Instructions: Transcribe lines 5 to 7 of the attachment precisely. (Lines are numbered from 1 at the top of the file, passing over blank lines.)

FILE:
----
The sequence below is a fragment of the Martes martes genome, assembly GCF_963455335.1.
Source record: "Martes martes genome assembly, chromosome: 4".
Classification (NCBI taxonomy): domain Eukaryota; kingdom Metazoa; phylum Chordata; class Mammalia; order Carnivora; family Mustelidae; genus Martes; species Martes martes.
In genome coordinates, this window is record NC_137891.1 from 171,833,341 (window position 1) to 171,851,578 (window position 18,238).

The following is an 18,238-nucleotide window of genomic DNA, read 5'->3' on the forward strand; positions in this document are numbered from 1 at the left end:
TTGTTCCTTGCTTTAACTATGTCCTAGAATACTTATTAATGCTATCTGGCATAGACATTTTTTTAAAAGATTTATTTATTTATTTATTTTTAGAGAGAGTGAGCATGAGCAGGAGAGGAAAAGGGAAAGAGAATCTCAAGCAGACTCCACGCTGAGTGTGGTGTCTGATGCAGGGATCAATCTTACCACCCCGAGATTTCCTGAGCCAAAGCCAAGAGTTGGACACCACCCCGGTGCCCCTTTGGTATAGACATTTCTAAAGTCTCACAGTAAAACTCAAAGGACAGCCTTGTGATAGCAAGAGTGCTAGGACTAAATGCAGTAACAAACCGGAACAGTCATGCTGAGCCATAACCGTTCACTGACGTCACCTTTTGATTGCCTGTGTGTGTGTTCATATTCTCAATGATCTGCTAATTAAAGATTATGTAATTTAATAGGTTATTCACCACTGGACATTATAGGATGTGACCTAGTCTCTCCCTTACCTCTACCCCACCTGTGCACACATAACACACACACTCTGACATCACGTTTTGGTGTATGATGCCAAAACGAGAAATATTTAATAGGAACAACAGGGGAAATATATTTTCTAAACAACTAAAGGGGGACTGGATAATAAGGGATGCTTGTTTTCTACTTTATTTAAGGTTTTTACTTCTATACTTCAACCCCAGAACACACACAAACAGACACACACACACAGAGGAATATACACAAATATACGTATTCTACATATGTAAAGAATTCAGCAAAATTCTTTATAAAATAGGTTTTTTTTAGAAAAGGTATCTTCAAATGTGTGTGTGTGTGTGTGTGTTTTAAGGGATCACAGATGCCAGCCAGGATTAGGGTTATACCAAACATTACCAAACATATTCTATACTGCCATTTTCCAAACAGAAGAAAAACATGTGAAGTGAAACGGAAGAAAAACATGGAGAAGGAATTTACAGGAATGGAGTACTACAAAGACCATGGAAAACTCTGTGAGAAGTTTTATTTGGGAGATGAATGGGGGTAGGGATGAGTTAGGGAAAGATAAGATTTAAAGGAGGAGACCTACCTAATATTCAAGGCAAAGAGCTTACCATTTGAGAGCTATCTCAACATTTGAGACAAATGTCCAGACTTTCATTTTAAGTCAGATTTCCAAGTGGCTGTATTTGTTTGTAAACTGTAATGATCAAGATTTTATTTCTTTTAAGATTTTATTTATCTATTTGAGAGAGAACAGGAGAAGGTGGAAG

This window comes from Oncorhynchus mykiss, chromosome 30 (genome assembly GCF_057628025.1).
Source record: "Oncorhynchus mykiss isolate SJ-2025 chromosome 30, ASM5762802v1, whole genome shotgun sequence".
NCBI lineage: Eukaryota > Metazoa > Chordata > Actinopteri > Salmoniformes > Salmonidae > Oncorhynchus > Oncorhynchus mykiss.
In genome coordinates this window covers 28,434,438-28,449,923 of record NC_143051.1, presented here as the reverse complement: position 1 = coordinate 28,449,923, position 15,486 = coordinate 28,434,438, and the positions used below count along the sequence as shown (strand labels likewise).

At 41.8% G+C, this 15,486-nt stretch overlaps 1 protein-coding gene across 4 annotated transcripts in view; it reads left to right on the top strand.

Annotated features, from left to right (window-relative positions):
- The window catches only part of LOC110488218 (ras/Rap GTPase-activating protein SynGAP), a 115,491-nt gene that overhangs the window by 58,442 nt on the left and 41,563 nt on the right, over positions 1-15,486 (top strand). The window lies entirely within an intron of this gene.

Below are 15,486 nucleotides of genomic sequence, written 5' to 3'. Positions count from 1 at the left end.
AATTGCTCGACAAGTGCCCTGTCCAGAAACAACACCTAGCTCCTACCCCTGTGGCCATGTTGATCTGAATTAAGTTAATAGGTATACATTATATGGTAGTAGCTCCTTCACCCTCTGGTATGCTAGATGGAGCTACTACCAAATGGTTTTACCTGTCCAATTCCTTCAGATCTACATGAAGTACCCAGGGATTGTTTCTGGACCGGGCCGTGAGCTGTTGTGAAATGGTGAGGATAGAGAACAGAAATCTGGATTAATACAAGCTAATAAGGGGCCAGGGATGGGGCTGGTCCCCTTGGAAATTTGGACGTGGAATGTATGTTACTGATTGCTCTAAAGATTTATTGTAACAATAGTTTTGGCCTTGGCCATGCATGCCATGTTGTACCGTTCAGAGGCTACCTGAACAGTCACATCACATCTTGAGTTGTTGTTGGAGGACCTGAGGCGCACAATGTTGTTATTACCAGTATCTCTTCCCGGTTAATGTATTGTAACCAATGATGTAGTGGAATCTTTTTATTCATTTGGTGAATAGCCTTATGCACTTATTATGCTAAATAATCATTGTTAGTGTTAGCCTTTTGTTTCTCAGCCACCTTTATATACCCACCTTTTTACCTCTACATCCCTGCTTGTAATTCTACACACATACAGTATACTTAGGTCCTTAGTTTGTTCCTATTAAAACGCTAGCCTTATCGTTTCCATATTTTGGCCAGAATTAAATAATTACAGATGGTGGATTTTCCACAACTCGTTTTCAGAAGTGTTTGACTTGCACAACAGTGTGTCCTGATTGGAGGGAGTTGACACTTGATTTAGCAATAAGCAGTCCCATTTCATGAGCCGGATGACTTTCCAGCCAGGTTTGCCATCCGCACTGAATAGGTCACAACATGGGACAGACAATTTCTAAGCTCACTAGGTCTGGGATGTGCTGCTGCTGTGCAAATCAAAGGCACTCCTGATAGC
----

The following is an 18,238-nucleotide window of genomic DNA, read 5'->3' on the forward strand; positions in this document are numbered from 1 at the left end:
TTGTTCCTTGCTTTAACTATGTCCTAGAATACTTATTAATGCTATCTGGCATAGACATTTTTTTAAAAGATTTATTTATTTATTTATTTTTAGAGAGAGTGAGCATGAGCAGGAGAGGAAAAGGGAAAGAGAATCTCAAGCAGACTCCACGCTGAGTGTGGTGTCTGATGCAGGGATCAATCTTACCACCCCGAGATTTCCTGAGCCAAAGCCAAGAGTTGGACACCACCCCGGTGCCCCTTTGGTATAGACATTTCTAAAGTCTCACAGTAAAACTCAAAGGACAGCCTTGTGATAGCAAGAGTGCTAGGACTAAATGCAGTAACAAACCGGAACAGTCATGCTGAGCCATAACCGTTCACTGACGTCACCTTTTGATTGCCTGTGTGTGTGTTCATATTCTCAATGATCTGCTAATTAAAGATTATGTAATTTAATAGGTTATTCACCACTGGACATTATAGGATGTGACCTAGTCTCTCCCTTACCTCTACCCCACCTGTGCACACATAACACACACACTCTGACATCACGTTTTGGTGTATGATGCCAAAACGAGAAATATTTAATAGGAACAACAGGGGAAATATATTTTCTAAACAACTAAAGGGGGACTGGATAATAAGGGATGCTTGTTTTCTACTTTATTTAAGGTTTTTACTTCTATACTTCAACCCCAGAACACACACAAACAGACACACACACACAGAGGAATATACACAAATATACGTATTCTACATATGTAAAGAATTCAGCAAAATTCTTTATAAAATAGGTTTTTTTTAGAAAAGGTATCTTCAAATGTGTGTGTGTGTGTGTGTGTTTTAAGGGATCACAGATGCCAGCCAGGATTAGGGTTATACCAAACATTACCAAACATATTCTATACTGCCATTTTCCAAACAGAAGAAAAACATGTGAAGTGAAACGGAAGAAAAACATGGAGAAGGAATTTACAGGAATGGAGTACTACAAAGACCATGGAAAACTCTGTGAGAAGTTTTATTTGGGAGATGAATGGGGGTAGGGATGAGTTAGGGAAAGATAAGATTTAAAGGAGGAGACCTACCTAATATTCAAGGCAAAGAGCTTACCATTTGAGAGCTATCTCAACATTTGAGACAAATGTCCAGACTTTCATTTTAAGTCAGATTTCCAAGTGGCTGTATTTGTTTGTAAACTGTAATGATCAAGATTTTATTTCTTTTAAGATTTTATTTATCTATTTGAGAGAGAACAGGAGAAGGTGGAAG

This window comes from Oncorhynchus mykiss, chromosome 30 (genome assembly GCF_057628025.1).